The readout devices, e.g., meters 51 of each case 14 are connected through a suitable cable 53 through the upper panel 23 of the circuitry housing 13 and thence to conventional test circuitry, not shown, therewithin. The cables 53 include connectors 55 and 56 at the front faces of the front meter case panel 47 and upper circuitry housing panel 23, respectively. At least one of such connectors 55 and 56 is preferably releasable to enable complete disconnection of the meter case from the circuitry housing. The cables 53 are of sufficient length as to allow swinging of the meter cases from their open position shown in solid lines in FIG. 2 to their closed position shown in broken lines therein. Preferably the cables 3 have a substantial vertical direction component, the connectors 55 and 56 being substantially vertically spaced to allow the necessary extra length of cable for allowing pivoting of the meter cases to be stored between the opposed panels of the meter case and circuitry housing when the meter cases are in the closed broken line position in FIG. 2.

The lower circuitry housing panel 24 is provided with ancillary test device connections including connectors,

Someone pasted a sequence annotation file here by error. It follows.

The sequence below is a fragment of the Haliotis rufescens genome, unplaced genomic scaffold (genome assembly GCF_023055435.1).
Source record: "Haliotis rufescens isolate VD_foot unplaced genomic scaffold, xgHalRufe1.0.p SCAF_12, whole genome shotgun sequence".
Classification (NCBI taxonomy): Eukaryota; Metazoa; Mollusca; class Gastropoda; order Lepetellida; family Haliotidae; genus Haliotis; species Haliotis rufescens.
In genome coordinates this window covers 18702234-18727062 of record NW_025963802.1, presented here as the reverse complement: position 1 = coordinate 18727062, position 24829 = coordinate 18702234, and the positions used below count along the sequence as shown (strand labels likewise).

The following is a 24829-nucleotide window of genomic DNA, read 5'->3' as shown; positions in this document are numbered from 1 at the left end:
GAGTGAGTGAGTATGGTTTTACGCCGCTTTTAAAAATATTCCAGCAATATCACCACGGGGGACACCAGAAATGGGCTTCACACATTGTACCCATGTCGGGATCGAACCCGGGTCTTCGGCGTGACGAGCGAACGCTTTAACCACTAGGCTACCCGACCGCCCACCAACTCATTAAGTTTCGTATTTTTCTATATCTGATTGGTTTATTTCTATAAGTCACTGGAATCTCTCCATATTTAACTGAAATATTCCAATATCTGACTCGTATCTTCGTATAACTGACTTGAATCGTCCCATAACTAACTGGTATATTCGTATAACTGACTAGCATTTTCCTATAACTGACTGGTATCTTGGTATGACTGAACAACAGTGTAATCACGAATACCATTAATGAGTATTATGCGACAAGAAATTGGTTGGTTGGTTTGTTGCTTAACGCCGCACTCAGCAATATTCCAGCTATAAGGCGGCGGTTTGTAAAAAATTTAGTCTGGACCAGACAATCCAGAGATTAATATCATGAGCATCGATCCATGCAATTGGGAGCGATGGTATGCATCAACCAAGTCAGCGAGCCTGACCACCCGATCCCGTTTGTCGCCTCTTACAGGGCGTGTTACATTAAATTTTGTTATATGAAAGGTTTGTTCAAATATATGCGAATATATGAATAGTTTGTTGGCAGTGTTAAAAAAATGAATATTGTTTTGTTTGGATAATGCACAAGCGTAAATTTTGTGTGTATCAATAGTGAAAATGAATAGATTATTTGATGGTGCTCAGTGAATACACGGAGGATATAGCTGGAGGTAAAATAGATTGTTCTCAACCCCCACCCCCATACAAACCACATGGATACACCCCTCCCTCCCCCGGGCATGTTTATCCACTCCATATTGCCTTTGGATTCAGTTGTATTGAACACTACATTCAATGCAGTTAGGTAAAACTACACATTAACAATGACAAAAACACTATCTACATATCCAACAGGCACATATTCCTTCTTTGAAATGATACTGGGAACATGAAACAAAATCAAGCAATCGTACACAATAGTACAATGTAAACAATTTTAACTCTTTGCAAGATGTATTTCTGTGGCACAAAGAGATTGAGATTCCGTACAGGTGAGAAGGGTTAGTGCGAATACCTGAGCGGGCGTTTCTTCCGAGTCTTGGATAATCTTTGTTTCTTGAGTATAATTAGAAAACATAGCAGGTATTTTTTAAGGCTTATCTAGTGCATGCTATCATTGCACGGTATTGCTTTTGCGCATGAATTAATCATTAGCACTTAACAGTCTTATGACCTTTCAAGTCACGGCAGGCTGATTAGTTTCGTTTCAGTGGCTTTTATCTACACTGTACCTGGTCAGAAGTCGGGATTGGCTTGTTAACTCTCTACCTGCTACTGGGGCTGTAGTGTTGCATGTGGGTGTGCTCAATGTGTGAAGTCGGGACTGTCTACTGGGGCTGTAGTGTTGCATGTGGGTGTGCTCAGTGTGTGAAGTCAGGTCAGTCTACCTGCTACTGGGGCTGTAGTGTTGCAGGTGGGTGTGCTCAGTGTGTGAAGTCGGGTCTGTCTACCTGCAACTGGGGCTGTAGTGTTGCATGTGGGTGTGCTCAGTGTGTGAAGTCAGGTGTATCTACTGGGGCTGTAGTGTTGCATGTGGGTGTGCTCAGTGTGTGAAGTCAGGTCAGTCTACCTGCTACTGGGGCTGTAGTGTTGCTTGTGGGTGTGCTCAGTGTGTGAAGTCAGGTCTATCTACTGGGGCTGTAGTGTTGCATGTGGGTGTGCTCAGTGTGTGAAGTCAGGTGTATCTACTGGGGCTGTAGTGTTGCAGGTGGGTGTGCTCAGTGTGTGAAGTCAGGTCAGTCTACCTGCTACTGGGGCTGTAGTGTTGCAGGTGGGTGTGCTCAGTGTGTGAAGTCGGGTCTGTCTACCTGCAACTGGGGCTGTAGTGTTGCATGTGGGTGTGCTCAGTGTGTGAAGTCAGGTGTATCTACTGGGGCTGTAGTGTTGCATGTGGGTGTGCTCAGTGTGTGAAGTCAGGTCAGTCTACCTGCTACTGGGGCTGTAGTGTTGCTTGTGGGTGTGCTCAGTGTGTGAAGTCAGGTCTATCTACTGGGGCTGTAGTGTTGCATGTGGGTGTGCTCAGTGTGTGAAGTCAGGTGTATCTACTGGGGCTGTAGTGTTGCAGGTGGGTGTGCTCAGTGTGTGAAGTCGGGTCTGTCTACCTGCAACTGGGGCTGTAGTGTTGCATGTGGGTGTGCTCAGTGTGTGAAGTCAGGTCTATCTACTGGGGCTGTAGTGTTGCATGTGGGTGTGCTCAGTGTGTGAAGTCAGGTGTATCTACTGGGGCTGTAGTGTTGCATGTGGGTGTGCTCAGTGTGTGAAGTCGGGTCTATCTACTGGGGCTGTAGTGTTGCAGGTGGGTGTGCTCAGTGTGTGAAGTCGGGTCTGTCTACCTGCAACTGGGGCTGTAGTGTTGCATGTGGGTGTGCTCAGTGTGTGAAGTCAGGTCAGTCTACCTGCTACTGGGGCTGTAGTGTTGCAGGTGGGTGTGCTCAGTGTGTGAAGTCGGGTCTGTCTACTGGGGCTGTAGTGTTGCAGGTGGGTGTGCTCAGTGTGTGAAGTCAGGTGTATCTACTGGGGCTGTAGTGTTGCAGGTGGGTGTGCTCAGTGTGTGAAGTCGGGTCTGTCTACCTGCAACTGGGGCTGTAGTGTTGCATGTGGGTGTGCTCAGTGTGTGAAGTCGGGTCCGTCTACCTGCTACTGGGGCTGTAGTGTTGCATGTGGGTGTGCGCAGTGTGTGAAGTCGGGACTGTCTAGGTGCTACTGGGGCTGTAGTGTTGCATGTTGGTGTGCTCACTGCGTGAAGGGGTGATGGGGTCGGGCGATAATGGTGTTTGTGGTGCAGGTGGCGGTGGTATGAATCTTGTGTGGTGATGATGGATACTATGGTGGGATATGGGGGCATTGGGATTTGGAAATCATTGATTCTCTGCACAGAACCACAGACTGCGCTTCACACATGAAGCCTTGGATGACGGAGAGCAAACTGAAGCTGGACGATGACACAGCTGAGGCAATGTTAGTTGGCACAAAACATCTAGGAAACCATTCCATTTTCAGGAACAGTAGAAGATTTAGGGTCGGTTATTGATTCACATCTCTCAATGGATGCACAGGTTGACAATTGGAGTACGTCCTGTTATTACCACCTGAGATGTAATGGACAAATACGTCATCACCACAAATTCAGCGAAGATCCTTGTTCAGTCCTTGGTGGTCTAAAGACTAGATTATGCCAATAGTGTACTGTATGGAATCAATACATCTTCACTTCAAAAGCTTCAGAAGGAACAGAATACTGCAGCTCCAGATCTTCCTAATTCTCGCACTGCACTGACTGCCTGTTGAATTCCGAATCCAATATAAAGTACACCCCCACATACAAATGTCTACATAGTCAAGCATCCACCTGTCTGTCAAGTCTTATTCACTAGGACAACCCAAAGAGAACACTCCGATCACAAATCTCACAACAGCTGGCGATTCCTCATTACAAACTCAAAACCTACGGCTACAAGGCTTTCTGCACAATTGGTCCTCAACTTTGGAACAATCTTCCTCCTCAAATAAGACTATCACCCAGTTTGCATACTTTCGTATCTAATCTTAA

for fuses as indicated at 60 and connectors for cables 61 leading to conventional test apparatus such as a timing light, releasable electrical connectors, e.g., alligator clips, etc., by means of which the circuitry within the circuitry housing 13 may be connected to various and conventional points on the engine of an automotive vehicle for testing.

The upper panel 23 (FIG. 1) of the circuitry housing 13 is provided, along the upper and lower edges thereof, with suitable sets of manually actuatable switches, as indicated for example at 64, 65, 66 and 67, such groups of switches being closely spaced from said upper and lower panel edges. In the particular embodiment shown, switches 64-67 are of a conventional push-button type, the push-buttons 68 thereof extending forwardly from the panel 23 a distance less than distance A (FIG. 4).

The bank of switches 64 preferably include several switches alternately actuatable to program into the electrical test circuitry, not shown, the number of cylinders in the tested engine. The switches 65 are alternately actuatable to select a given one of several engine cylinders for testing. The switch bank 66 includes switches labeled A, B, C, D, etc. in sequence, which are sequentially manually actuated to perform a sequence of different tests on a vehicle. The switch group 67 includes switches for controlling inputs to various meters, wherein several of such inputs may be alternately applied to a given meter, and may for example include switches selecting voltage, current and resistance readings for display.